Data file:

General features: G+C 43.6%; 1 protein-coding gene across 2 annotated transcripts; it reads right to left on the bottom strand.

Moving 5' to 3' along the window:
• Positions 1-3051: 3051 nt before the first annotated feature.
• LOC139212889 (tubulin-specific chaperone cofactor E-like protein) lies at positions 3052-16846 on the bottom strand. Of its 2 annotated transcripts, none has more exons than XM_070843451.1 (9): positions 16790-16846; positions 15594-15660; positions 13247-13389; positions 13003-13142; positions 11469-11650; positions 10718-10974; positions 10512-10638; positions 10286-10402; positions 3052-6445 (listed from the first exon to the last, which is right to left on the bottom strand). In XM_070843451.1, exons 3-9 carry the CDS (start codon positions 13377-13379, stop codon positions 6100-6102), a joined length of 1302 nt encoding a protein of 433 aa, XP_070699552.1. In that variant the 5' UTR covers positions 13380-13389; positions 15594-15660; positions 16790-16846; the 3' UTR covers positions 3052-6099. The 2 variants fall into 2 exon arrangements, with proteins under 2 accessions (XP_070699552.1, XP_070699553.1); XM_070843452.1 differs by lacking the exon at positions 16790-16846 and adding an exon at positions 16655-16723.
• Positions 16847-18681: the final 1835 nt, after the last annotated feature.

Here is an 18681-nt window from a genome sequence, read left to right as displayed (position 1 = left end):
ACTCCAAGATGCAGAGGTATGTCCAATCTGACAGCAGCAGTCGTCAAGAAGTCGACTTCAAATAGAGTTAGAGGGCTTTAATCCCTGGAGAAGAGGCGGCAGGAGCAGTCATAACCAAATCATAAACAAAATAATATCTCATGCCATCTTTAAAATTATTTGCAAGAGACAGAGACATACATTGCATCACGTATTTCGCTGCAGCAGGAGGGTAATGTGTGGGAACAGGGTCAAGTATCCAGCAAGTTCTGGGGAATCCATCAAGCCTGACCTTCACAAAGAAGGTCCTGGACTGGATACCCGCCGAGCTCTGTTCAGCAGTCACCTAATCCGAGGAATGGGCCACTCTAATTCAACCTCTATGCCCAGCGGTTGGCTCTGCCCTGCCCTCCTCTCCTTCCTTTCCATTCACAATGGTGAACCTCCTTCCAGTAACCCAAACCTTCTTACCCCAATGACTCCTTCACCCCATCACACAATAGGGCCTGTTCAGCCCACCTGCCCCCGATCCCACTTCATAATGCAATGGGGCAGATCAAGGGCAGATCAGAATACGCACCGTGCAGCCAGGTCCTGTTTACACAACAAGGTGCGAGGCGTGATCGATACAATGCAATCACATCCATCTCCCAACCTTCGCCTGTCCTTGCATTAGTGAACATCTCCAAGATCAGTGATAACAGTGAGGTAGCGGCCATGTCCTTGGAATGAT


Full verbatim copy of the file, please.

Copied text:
General features: G+C 43.6%; 1 protein-coding gene across 2 annotated transcripts; it reads right to left on the bottom strand.

Moving 5' to 3' along the window:
• Positions 1-3051: 3051 nt before the first annotated feature.
• LOC139212889 (tubulin-specific chaperone cofactor E-like protein) lies at positions 3052-16846 on the bottom strand. Of its 2 annotated transcripts, none has more exons than XM_070843451.1 (9): positions 16790-16846; positions 15594-15660; positions 13247-13389; positions 13003-13142; positions 11469-11650; positions 10718-10974; positions 10512-10638; positions 10286-10402; positions 3052-6445 (listed from the first exon to the last, which is right to left on the bottom strand). In XM_070843451.1, exons 3-9 carry the CDS (start codon positions 13377-13379, stop codon positions 6100-6102), a joined length of 1302 nt encoding a protein of 433 aa, XP_070699552.1. In that variant the 5' UTR covers positions 13380-13389; positions 15594-15660; positions 16790-16846; the 3' UTR covers positions 3052-6099. The 2 variants fall into 2 exon arrangements, with proteins under 2 accessions (XP_070699552.1, XP_070699553.1); XM_070843452.1 differs by lacking the exon at positions 16790-16846 and adding an exon at positions 16655-16723.
• Positions 16847-18681: the final 1835 nt, after the last annotated feature.

Here is an 18681-nt window from a genome sequence, read left to right as displayed (position 1 = left end):
ACTCCAAGATGCAGAGGTATGTCCAATCTGACAGCAGCAGTCGTCAAGAAGTCGACTTCAAATAGAGTTAGAGGGCTTTAATCCCTGGAGAAGAGGCGGCAGGAGCAGTCATAACCAAATCATAAACAAAATAATATCTCATGCCATCTTTAAAATTATTTGCAAGAGACAGAGACATACATTGCATCACGTATTTCGCTGCAGCAGGAGGGTAATGTGTGGGAACAGGGTCAAGTATCCAGCAAGTTCTGGGGAATCCATCAAGCCTGACCTTCACAAAGAAGGTCCTGGACTGGATACCCGCCGAGCTCTGTTCAGCAGTCACCTAATCCGAGGAATGGGCCACTCTAATTCAACCTCTATGCCCAGCGGTTGGCTCTGCCCTGCCCTCCTCTCCTTCCTTTCCATTCACAATGGTGAACCTCCTTCCAGTAACCCAAACCTTCTTACCCCAATGACTCCTTCACCCCATCACACAATAGGGCCTGTTCAGCCCACCTGCCCCCGATCCCACTTCATAATGCAATGGGGCAGATCAAGGGCAGATCAGAATACGCACCGTGCAGCCAGGTCCTGTTTACACAACAAGGTGCGAGGCGTGATCGATACAATGCAATCACATCCATCTCCCAACCTTCGCCTGTCCTTGCATTAGTGAACATCTCCAAGATCAGTGATAACAGTGAGGTAGCGGCCATGTCCTTGGAATGAT